The old adage that women marry their dads may be true.
Female animals really do tend to prefer mates that physically resemble their fathers, a new study suggests.
In the study, published Aug. 8 in the journal Evolution, researchers used a computer model to show that animals seeking mates with their father's physical traits tend to have more offspring than animals with no dad preference. Because a father has, by definition, succeeded in the mating game, looking for males with similar features is a good strategy for finding good partners, said study co-author Tucker Gilman, an evolutionary biologist at the University of Manchester in England.
"The idea is that if a female has a strategy that's genetically encoded that causes her to look for mates that are similar to her father, then she gets the advantage of being better able to choose genes that are fit and sexy," Gilman told LiveScience. [The Animal Kingdom's Most Devoted Dads]
The model may not apply to human mating, though some research has suggested humans choose mates in a similar way to other animals.
Scientists have long known that animals often shape their sexual preferences based on the animals they were exposed to in youth, a process known as sexual imprinting. For instance, chicks that saw a bird with brightly colored feathers stuck to their heads in one study sought out this look in their potential partners when they grew up, even if it doesn't actually exist in the wild. Stickleback fish and wolf spiders also show evidence of sexual imprinting.
Biologists have argued hotly as to whether humans show this trait. Some studies show that ladies like men who look like their father and men prefer women who resemble their mother.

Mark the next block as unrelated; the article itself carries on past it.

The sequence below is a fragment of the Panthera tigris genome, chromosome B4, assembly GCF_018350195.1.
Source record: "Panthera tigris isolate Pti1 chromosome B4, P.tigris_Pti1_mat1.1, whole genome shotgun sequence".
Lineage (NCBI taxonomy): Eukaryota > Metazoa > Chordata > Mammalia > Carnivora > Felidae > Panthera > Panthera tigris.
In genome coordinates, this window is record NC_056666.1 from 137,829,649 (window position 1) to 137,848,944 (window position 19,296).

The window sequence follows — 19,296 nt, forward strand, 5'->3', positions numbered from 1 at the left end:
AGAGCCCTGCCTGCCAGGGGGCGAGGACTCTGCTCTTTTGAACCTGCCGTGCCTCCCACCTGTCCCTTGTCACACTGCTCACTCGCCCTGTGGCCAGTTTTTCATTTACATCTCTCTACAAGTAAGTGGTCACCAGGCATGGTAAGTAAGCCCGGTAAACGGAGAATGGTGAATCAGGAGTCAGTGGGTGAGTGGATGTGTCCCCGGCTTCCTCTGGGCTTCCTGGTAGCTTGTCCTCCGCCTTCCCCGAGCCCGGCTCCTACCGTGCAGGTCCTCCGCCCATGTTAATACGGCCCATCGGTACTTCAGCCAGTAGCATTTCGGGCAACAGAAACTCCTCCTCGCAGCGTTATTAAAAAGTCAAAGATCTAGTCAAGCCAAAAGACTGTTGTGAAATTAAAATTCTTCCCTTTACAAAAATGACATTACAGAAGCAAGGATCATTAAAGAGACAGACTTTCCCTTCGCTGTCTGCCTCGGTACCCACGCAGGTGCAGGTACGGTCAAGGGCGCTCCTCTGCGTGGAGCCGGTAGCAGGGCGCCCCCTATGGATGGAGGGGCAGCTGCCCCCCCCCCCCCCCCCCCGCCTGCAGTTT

Looks like dad
Gilman and several high-school students developed a model in which several organisms chose mates. Some females had genes that led them to prefer mates that shared their father's traits, whereas others had weak preferences or no preferences for their dad's looks.
Then, the team let the simulated organisms "reproduce" for millions of generations.
The females with strong paternal preferences tended to outcompete females who didn't imprint on their fathers. Over time, a strong preference for daddy look-alikes emerged in the population. When dads were not around, the model predicted that females would imprint on their mothers or on other males.
Picking someone who looks like dad is probably a good strategy, because fathers have a demonstrated track record: At the very least, they successfully mated once, which is more than many males in a population can say, Gilman said.
The more physically similar two animals are, the more likely they have the same underlying genes. Looking for physical similarities to fathers could therefore provide animals with a shortcut for choosing quality mates.
The findings are consistent with past work, said Maria Servedio, an evolutionary biologist at the University of North Carolina Chapel Hill, who was not involved in the study. Servedio has found similar results with a simpler version of the model.
Still, testing the model in the wild would be difficult, she said.
Proving this sexual imprinting is at work in humans would be even trickier.
"We know in a lot of cases that the way we choose mates is similar to the way that animals choose mates," Gilman said. "Whether it will turn out eventually that we're also imprinting in predictable ways is, I think, a big open question."